Myrtle Dawes is Chief Executive Officer of the Net Zero Technology Centre where she leads the development of technology for a net zero energy industry.
She is a non-executive board member of FirstGroup, a non-executive director on the Aquila European Renewables plc board, an advisory board member for the Association of Black and Minority Engineers and sits on the Technology Leadership Board.
A Chartered Chemical Engineer, Myrtle is an established leader with extensive experience in the energy sector both in the UK and overseas. Respected as a prominent voice on the energy transition, she began her career 30 years ago as an offshore engineer for BP, before delivering on leadership roles in engineering, project management, technology and digital transformation. Myrtle’s passion for innovation and technology galvanises her colleagues, government and industry to take action and push boundaries.
Myrtle holds a Masters in Chemical Engineering and Chemical Technology from Imperial College. She is a Fellow of the Institute of Chemical Engineers, Fellow of the Energy Institute, Fellow of the Forward Institute and Honorary Fellow of the Association of Project Managers.
In 2017, Myrtle received recognition for her contribution to business, having featured in Breaking the Glass Ceiling and being selected as one of 100 Women to Watch in the Cranfield FTSE Board Report 2017. In 2021 she was recognised by TE:100 as one of the Women of the Energy Transition.
Myrtle has two children and in her spare time studies mathematics, is a keen cat lover, and gamer.
Black History Month (BHM) provides an opportunity to pause, reflect and educate both myself and others, while also considering the progress that’s been made and what’s still left to overcome.
I think it’s easy to celebrate BHM in the general sense. But when people take the time to focus on what’s important to them, and take action in that particular area of focus, a stronger impact can be
For me, it’s about celebrating the black scientists, mathematicians and engineers that have shaped our modern world. What’s important to me is taking action to promote Science, Technology Engineering and Maths (STEM) initiatives to young people and showcasing the exciting career opportunities available to them.
I am an engineer, but when I was at school, I didn’t know what engineering was, and it was only thanks to one of my teachers who encouraged me, that I ended up studying it at university. I suspect this was partly due to the lack of role models or general STEM education, and that’s why I’m so passionate and involved in promoting STEM and career opportunities for young people now. By boosting representation, knowledge and opportunity, we can encourage more people to pursue a career in these fields.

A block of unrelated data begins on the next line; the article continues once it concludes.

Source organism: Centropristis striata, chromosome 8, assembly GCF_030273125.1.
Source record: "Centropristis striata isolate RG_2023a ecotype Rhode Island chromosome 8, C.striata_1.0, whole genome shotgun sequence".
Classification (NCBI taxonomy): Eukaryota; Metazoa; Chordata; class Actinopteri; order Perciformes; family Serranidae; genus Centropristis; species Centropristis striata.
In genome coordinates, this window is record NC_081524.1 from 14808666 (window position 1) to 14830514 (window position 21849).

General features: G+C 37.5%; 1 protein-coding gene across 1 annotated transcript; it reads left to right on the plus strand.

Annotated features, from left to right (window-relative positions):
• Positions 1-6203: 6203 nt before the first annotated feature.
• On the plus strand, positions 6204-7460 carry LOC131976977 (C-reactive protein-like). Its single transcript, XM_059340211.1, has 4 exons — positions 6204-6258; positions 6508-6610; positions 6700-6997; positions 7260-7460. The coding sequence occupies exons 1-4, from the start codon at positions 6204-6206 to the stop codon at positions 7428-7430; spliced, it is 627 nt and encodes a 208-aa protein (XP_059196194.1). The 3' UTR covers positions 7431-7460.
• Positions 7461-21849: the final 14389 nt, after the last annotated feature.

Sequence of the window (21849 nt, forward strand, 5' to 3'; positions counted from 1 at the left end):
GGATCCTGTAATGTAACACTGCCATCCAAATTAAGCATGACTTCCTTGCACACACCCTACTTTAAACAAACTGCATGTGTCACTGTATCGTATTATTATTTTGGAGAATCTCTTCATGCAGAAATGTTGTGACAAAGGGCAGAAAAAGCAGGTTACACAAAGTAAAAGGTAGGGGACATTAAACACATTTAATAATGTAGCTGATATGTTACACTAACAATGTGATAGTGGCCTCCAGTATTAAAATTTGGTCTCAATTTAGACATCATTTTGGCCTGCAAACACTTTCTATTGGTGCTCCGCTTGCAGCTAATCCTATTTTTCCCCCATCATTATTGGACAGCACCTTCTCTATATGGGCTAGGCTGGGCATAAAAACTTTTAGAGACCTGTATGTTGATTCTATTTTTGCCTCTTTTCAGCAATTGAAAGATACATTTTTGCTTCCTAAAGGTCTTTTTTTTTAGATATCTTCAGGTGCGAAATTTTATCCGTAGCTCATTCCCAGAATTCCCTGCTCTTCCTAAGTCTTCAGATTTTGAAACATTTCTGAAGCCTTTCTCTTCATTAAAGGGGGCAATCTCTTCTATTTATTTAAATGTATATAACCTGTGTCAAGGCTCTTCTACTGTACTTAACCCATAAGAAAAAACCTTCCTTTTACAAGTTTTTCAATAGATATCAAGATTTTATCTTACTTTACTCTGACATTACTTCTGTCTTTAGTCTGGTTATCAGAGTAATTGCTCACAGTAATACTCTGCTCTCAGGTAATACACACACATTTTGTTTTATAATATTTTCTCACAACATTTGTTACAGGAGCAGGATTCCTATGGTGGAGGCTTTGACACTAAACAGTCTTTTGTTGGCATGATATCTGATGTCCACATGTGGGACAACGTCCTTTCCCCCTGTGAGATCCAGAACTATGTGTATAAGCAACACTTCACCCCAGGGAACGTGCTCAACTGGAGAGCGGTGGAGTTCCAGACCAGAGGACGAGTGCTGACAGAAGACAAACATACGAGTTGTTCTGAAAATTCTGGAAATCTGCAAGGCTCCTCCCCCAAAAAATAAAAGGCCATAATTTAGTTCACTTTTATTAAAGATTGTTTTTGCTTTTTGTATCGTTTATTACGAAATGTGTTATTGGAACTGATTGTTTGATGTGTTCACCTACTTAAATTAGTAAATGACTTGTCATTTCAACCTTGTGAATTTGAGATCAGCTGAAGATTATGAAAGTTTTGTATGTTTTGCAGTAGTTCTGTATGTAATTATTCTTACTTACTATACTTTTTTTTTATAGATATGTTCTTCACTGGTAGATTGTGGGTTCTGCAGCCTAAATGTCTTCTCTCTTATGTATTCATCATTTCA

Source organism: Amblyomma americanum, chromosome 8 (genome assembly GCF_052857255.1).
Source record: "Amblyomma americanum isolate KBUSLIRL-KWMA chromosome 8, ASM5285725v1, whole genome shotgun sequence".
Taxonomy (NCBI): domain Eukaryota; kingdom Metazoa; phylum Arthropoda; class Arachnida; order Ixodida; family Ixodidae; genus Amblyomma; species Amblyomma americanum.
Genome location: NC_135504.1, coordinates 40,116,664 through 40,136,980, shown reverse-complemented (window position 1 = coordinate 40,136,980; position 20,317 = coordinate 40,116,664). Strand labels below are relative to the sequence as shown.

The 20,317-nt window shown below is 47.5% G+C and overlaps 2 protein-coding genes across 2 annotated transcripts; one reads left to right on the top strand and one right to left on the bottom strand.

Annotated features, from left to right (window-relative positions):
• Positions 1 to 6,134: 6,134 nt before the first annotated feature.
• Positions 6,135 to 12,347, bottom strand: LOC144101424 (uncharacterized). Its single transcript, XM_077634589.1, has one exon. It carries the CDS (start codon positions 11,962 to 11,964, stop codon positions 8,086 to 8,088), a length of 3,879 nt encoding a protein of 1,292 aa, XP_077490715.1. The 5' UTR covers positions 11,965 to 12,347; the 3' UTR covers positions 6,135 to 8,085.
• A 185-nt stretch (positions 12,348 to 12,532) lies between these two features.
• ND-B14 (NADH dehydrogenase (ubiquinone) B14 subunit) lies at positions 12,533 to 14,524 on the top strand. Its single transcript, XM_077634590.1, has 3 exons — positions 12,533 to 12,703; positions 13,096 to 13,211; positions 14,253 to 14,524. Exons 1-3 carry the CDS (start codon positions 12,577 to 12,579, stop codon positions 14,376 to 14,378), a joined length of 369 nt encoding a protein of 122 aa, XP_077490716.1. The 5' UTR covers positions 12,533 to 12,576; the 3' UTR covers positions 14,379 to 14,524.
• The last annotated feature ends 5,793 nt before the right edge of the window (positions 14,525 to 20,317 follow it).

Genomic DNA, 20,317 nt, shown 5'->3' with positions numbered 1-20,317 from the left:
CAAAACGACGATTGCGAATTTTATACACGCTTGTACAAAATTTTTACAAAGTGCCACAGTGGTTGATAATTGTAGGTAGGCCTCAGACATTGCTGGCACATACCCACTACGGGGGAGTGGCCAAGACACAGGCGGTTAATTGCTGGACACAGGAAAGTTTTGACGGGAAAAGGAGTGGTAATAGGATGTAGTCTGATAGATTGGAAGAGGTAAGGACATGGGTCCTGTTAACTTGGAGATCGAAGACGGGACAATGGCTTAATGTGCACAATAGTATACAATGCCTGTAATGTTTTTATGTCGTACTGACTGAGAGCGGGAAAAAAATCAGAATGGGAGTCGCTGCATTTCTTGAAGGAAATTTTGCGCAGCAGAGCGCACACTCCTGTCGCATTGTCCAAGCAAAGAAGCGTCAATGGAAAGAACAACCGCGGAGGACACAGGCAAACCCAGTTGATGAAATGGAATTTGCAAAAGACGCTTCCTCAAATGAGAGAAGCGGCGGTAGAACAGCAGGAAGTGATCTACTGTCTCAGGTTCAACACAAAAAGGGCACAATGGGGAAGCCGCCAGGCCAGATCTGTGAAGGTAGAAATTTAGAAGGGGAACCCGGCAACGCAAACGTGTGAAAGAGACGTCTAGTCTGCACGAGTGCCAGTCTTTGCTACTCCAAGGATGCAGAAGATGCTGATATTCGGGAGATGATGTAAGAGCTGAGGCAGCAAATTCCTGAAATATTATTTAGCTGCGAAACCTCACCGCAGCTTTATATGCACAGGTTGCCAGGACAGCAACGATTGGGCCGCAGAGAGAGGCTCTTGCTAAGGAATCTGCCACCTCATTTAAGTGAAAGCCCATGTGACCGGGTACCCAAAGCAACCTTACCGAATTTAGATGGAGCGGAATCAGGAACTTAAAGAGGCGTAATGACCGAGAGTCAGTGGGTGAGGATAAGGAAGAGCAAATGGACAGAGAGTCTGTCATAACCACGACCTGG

My career to date has been fun and somewhat unexpected. After studying Chemical Engineering, my first proper job was as an offshore engineer for BP, which marked the start of a career spanning over 30 years, during which I’ve embraced a wide variety of roles across numerous organisations.
Now, as the CEO of the Net Zero Technology Centre, it’s exciting and fulfilling to oversee projects and collaborations, and work with emerging developers and start-ups, all with innovation at their core. Nearly half of the technology required to reach net zero by 2050 is not yet commercially available. That’s why our centre’s mission is to drive essential technological innovation, influence policy, and leverage the existing skills and capabilities within the UK energy sector to facilitate a responsible and affordable transition.
I’m thrilled to apply this experience and knowledge to support other industries. As a Non-Executive Director on FirstGroup’s Board, I serve on its Responsible Business Committee, which focuses on safety, sustainability, and corporate responsibility, including the transition to net zero. When I look back at my career now, through rose tinted glasses, I rarely think of the barriers.
However, I read a piece by a colleague of mine, Euton Gordon, who I worked with in the same company for years. He gave a sobering account of his experiences and reminded me of the challenges that I and others went through. I thank him for sharing.
I believe everyone’s career path is different, which is why 1:1 mentoring is key. I am currently a mentor for the AFBE (Association for Black and Minority Ethnic Engineers). I would encourage those starting out in their career, and equally, those in more senior roles, to actively seek out mentoring and networking opportunities whenever available.
A single conversation can spark a new wave of ideas, so it’s crucial to embrace different opinions, perspectives, and attitudes.
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